What a fantastic, well thought out and poignant batch of responses I've read. Like Kelly, I was also born in 1970. Good heavens, how times have changed (though I think they were already well on the march when we were children even if we didn't see it in our immediate sphere).

As another commenter has already stated, i feel as if this blog is the encapsulated visit we all long for (even though I'm 37). It's women like these who've taught me to cook and handspin. How marvellous are these skills.Now in a new denomination, congregation and district their valuable lessons have helped me give of my best to my husband (even though I've only been truly coming round to this way of thinking for the past 18 months or so). Not meaning to wish my life away, but I hope when I'm fifty something and older, I can be a truly rounded and proper mentor to a younger woman. Even now, if young ladies wished to learn cooking, cleaning, nutrition, meal and menu preparation, preserving, baking sweets making, ironing, washing without the help of the dryer, how to dress modesly, arrange their rooms etc., I'd be more than happy to show them.

Speaking of showing, this Shannon Lush I've mentioned has a radio slot on 702 (ABC LOCAL RADIO ( every second Monday at 1:15pm. They've got a competition going where the lucky winner will win a visit , have their house cleaned for them using time honoured, chemical free methods and also learn how to take care of it for themselves.

You know, if I had the room (I can only entertain 5 others in my home due to our confined circumstances), I'd have you all around for tea, break out the heirloom Royal Albert, make some of my lovely lemon slice, fresh strawberries plus dill scones with smoked salmon, cream cheese and caper topping, put down the lovely tablecloth my husband brought back from Egypt and welcome each and every one of you.

Mrs. E.
(The 'Down Under' Mrs. E.)

Anonymous said...

I just couldn't help myself!

I don't cook from a recipe book so you may have to experiment with measurements, temperatures and times.

Lemon Slice:

125g butter
3/4 cup caster sugar
1 egg
1 tspn pure vanilla extract
2 cups plain flour
1 heaped tspn baking powder
a little milk if necessary.

1 or 1 & 1/2 cups icing sugar
enough juice of one lemon so it is spreadable but not runny at all
zest of the lemon for decoration.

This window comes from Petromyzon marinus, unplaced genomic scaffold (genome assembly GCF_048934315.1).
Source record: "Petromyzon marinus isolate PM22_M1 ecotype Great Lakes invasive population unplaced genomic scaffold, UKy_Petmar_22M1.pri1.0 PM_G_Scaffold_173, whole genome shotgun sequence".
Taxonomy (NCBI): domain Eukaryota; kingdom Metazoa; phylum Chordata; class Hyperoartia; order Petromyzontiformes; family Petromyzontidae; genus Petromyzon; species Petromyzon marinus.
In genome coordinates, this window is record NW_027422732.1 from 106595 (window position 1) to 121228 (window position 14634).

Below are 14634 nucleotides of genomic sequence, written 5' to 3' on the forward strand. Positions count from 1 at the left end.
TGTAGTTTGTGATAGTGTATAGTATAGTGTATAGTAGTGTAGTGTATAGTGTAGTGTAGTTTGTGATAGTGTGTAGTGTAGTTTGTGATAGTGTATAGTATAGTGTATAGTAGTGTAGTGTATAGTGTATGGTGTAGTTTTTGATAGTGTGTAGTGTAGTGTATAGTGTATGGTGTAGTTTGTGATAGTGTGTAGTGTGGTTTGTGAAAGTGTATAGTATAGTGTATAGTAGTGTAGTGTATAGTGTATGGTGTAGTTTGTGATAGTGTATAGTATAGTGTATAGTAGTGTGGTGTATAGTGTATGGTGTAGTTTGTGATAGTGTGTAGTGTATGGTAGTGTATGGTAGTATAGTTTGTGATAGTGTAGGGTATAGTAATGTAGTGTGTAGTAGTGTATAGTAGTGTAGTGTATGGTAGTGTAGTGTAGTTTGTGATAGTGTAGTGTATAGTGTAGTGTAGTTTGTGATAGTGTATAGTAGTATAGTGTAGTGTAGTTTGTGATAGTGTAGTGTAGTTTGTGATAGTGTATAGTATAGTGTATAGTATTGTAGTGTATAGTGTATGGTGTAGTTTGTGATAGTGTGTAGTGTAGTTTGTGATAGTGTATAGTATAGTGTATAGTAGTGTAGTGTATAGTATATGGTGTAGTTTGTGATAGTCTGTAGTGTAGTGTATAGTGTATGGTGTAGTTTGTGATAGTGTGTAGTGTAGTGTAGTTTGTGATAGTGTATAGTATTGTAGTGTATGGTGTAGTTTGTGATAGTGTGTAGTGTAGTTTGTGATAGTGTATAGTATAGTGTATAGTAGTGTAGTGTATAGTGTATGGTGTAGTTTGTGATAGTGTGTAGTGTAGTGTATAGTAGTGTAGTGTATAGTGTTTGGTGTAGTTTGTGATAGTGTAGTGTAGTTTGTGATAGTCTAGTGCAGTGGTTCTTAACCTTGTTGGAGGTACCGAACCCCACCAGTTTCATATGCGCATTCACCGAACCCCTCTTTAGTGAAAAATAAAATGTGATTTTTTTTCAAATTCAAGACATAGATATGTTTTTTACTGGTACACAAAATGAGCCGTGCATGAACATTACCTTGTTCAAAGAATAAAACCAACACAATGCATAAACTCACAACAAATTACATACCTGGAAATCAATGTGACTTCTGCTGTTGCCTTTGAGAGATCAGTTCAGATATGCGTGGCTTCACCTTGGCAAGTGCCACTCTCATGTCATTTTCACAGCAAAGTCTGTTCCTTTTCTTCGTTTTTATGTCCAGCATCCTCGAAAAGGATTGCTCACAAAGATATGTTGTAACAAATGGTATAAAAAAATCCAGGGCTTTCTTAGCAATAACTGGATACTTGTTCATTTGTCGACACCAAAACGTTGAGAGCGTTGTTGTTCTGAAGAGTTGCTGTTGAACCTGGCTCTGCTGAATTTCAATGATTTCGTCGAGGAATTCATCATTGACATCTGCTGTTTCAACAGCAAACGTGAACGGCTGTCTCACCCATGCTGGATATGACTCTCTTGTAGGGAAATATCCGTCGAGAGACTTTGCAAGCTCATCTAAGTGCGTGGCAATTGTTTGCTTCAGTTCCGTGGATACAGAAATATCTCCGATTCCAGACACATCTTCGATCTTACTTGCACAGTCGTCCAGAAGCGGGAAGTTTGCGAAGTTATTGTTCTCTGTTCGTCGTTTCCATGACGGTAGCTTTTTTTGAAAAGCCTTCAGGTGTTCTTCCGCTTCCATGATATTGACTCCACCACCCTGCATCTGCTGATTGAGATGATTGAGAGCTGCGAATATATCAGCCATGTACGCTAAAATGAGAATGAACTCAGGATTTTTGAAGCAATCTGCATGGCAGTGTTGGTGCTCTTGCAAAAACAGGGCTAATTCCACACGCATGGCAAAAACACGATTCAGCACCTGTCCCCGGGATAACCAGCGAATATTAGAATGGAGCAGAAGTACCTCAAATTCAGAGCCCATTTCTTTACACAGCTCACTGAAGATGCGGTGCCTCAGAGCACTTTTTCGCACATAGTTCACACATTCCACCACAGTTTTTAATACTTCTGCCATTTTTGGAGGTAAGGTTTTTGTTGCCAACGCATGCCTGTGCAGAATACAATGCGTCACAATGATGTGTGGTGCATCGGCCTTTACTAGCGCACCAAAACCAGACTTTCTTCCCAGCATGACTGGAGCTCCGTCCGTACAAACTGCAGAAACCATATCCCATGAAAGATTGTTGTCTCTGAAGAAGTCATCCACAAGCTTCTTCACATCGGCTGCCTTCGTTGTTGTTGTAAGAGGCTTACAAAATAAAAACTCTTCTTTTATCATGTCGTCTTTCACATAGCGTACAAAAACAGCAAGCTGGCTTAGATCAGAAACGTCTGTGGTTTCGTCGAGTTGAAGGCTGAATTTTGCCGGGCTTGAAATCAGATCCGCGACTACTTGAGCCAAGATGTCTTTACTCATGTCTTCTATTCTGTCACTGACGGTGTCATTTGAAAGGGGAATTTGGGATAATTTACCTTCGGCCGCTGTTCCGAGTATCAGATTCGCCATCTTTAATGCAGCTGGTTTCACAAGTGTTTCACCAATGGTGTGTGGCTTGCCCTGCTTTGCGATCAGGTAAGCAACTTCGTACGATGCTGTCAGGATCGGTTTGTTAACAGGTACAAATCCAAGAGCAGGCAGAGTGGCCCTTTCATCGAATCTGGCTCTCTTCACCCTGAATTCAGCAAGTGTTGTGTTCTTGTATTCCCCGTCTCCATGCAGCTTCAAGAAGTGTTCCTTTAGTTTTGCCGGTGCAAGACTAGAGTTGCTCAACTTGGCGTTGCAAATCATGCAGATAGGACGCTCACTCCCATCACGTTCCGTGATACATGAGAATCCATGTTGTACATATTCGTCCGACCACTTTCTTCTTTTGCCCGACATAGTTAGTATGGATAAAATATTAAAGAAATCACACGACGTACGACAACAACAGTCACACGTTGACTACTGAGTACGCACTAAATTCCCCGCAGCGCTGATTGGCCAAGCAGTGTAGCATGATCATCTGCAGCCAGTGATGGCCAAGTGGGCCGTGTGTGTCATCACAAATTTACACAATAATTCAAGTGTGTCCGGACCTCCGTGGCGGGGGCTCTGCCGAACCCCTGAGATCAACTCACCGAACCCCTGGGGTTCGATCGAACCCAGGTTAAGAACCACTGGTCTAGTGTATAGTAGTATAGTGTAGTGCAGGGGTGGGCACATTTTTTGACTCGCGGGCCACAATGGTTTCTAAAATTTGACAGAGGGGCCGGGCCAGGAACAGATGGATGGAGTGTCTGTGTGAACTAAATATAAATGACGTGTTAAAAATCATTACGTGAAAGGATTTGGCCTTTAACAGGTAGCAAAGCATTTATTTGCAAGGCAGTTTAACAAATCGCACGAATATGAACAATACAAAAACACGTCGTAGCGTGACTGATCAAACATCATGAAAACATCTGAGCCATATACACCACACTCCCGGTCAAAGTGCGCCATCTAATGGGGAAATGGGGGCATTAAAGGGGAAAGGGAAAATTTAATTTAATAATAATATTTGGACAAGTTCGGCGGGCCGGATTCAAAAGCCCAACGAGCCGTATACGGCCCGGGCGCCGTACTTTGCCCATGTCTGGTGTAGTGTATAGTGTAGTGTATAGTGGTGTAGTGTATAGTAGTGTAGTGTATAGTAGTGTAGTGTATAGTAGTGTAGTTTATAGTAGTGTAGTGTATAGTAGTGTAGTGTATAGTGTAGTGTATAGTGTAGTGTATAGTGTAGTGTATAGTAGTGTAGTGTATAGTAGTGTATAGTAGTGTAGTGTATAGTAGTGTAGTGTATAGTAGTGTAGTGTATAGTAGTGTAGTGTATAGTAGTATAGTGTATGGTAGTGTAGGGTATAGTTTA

Cream the softened butter and caster sugar in a bowl till light and fluffy.

add the egg and vanilla extract; mix well.

Add the flour carefully and fold in. At some point you may need to use your hands. Don't shy away from this if they're clean - it's fine and your family will not fall ill.

Add baking powder and mix thoroughly.

Line a slice tin with baking paper and add in the mixture, patting it out evenly till it fits well.

Bake in a preheated 180 degree celcius oven till lightly golden and a skewer or knife comes out clean.

Leave in the tray to cool.

When cold, ice with the lemon icing (made as follows).

Sift icing sugar into a bowl and add enough freshly squeezed lemon juice till you have a thick, just spreadable but not runny icing. Spread with a palet knife (I use a clean finger so I can feel what I'm doing - this is acceptable).

Garnish with lemon zest and leave till icing's set (several hours). Cut into squares and lift out.

Stores well for several days in an airtight container.

Use the best strawberries you can get hold of - the ones with true flavour, not those that are like sour soggy water. Remember to hull them for your guests. They may be garnished with a little orange rind, a touch of icing sugar and served on a dainty little platter (you may like to offer little tongs or a nice spoon so that people can serve themselves elegantly.

Dill scones.

125g butter
2 cups sifted plain flour
baking powder
enough milk to form a dough
fresh dill (a good tablespoon).

rub the butter at room temperature into the flour very lightly.

Add baking powder.
Add finely chopped dill.
Add milk gently, stirring in with a knife.

lightly bring ingredients together to form a dough that leaves the bowl clean.

Turn out onto a pastry slab (any flat surface will do) lightly dusted with flour and roll lightly till the dough is 1 - 2 inches thick. Cut out with a small scone cutter or rim of lightly floured small glass.

Bake on a greased or baking papered biscuit tray at 200 - 220 degrees celcius till very lightly golden on top and cooked.

When cold, split. Upon each scone half, spread a nice amount of Philadelphia cream chese, add a little smoked salmon (or gravlax if the budget is particularly sweet) and top with a caper and little sprig of dill. The unused scones will freeze for about 3 weeks.

Serve with a Moroccan Mint tea, good green tea or a good quality Ceylon Orange Pekoe tea (nothing to do with actual oranges) (Twinings produces excellent Ceylon Orange Pekoe leaf tea) with milk, sugar and little lemon slices. Remember, tea may be enjoyed black, with milk and/or sugar, or lemon. Lemon and milk don't work as the former curdles the latter. Green and mint tea are usually taken straight or with a little honey or lemon.



Mrs. E.,